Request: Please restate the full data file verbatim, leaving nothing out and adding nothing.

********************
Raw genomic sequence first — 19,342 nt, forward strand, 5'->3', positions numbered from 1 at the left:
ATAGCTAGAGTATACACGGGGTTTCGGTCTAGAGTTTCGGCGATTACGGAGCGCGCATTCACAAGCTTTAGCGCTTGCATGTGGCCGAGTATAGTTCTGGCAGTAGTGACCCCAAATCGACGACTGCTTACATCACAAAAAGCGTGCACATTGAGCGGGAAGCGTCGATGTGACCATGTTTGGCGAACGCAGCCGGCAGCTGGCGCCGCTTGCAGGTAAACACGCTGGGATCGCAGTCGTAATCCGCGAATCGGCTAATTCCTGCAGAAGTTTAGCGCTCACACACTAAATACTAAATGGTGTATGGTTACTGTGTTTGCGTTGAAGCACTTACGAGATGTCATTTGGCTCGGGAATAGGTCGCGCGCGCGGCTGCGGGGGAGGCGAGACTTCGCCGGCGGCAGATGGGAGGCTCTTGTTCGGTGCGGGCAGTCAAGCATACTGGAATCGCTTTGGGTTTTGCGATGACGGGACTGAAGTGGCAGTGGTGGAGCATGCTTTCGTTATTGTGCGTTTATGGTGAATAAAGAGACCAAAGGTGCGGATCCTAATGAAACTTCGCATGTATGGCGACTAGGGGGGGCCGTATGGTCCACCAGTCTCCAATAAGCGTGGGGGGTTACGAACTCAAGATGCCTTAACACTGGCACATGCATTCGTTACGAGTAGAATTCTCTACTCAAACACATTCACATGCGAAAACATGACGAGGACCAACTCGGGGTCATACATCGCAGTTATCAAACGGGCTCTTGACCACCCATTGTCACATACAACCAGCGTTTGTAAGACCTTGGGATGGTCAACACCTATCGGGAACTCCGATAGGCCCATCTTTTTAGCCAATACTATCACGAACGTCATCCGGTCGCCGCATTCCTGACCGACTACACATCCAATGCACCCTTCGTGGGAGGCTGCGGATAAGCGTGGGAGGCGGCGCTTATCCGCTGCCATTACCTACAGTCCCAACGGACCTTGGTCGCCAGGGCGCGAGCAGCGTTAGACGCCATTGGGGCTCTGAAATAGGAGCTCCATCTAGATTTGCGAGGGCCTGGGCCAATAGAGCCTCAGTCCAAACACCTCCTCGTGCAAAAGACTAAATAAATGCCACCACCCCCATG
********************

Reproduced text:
Raw genomic sequence first — 19,342 nt, forward strand, 5'->3', positions numbered from 1 at the left:
ATAGCTAGAGTATACACGGGGTTTCGGTCTAGAGTTTCGGCGATTACGGAGCGCGCATTCACAAGCTTTAGCGCTTGCATGTGGCCGAGTATAGTTCTGGCAGTAGTGACCCCAAATCGACGACTGCTTACATCACAAAAAGCGTGCACATTGAGCGGGAAGCGTCGATGTGACCATGTTTGGCGAACGCAGCCGGCAGCTGGCGCCGCTTGCAGGTAAACACGCTGGGATCGCAGTCGTAATCCGCGAATCGGCTAATTCCTGCAGAAGTTTAGCGCTCACACACTAAATACTAAATGGTGTATGGTTACTGTGTTTGCGTTGAAGCACTTACGAGATGTCATTTGGCTCGGGAATAGGTCGCGCGCGCGGCTGCGGGGGAGGCGAGACTTCGCCGGCGGCAGATGGGAGGCTCTTGTTCGGTGCGGGCAGTCAAGCATACTGGAATCGCTTTGGGTTTTGCGATGACGGGACTGAAGTGGCAGTGGTGGAGCATGCTTTCGTTATTGTGCGTTTATGGTGAATAAAGAGACCAAAGGTGCGGATCCTAATGAAACTTCGCATGTATGGCGACTAGGGGGGGCCGTATGGTCCACCAGTCTCCAATAAGCGTGGGGGGTTACGAACTCAAGATGCCTTAACACTGGCACATGCATTCGTTACGAGTAGAATTCTCTACTCAAACACATTCACATGCGAAAACATGACGAGGACCAACTCGGGGTCATACATCGCAGTTATCAAACGGGCTCTTGACCACCCATTGTCACATACAACCAGCGTTTGTAAGACCTTGGGATGGTCAACACCTATCGGGAACTCCGATAGGCCCATCTTTTTAGCCAATACTATCACGAACGTCATCCGGTCGCCGCATTCCTGACCGACTACACATCCAATGCACCCTTCGTGGGAGGCTGCGGATAAGCGTGGGAGGCGGCGCTTATCCGCTGCCATTACCTACAGTCCCAACGGACCTTGGTCGCCAGGGCGCGAGCAGCGTTAGACGCCATTGGGGCTCTGAAATAGGAGCTCCATCTAGATTTGCGAGGGCCTGGGCCAATAGAGCCTCAGTCCAAACACCTCCTCGTGCAAAAGACTAAATAAATGCCACCACCCCCATG